Artifact in electrophysiological measurements (such as the EEG) can be defined as the distortion of a signal, which interferes with or obscures the interpretation of EEG study and potentially lead to wrong management. Source of artifacts in the clinical setting such as in the operating room and ICU can come from external and internal factors. External factors commonly encountered in the operating room include EC and other electrical generating signal devices such as monitors, fluid warmers, and blanket warmer devices. Internal factors include electromyography (facial EMG), eye movement, ballistocardiography (small rhythmic movements of the head induced by cardiac contraction and ejection of blood through the vessels), and electrocardiography (EKG). As a result, EEG monitoring devices commonly used in the clinical setting (e.g., entropy and BIS) need to reliably distinguish EEG signal from contamination. In this study, we limited the definition of artifact to a failure of the device to generate an index. Total failure of index calculation is important for considering the usefulness of certain devices in different clinical setting. In the operating room, moderate sedation and the use of EC are common practices. Failure of index calculation due to such interferences may potentially lead to inadequacy of anesthetic or sedation level during painful stimulation, patient’s awareness and discomfort, sudden movement, and dissatisfaction during the procedure. Until now, a comparison of SE and BIS in their failure to calculate an index has not been reported in moderately sedated patients. However, by limiting the artifact to inability of the device to calculate an index, we might be missing other instances of artifact where a falsely high or low index is generated.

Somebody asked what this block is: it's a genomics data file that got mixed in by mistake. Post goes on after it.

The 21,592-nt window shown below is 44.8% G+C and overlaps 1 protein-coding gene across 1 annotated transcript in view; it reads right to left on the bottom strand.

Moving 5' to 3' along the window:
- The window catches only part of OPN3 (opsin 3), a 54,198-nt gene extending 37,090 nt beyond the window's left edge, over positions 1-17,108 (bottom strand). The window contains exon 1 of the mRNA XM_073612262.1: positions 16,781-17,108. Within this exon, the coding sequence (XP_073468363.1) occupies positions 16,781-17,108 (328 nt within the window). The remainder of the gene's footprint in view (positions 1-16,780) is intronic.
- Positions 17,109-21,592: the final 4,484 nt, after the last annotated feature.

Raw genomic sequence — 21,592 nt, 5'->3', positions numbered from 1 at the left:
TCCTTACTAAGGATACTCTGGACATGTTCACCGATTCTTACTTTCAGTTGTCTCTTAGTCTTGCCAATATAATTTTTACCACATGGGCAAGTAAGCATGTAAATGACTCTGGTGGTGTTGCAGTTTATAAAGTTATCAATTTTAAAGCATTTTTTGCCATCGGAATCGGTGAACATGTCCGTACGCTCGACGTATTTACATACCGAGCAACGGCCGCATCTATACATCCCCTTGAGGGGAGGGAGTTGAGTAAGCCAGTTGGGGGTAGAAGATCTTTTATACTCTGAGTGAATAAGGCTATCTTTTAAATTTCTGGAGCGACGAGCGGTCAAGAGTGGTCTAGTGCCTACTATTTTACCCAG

The BIS is the result of a proprietary combination of three main variables . One of the important variables is the beta ratio, which dominates the calculation during sedation. It is calculated on a frequency range that overlaps EMG frequencies in the 30–47 Hz intervals. Since our result showed no difference in EMG activity during EC and non-EC periods, it is less likely for facial muscle activity to be a cause for artifact in our study.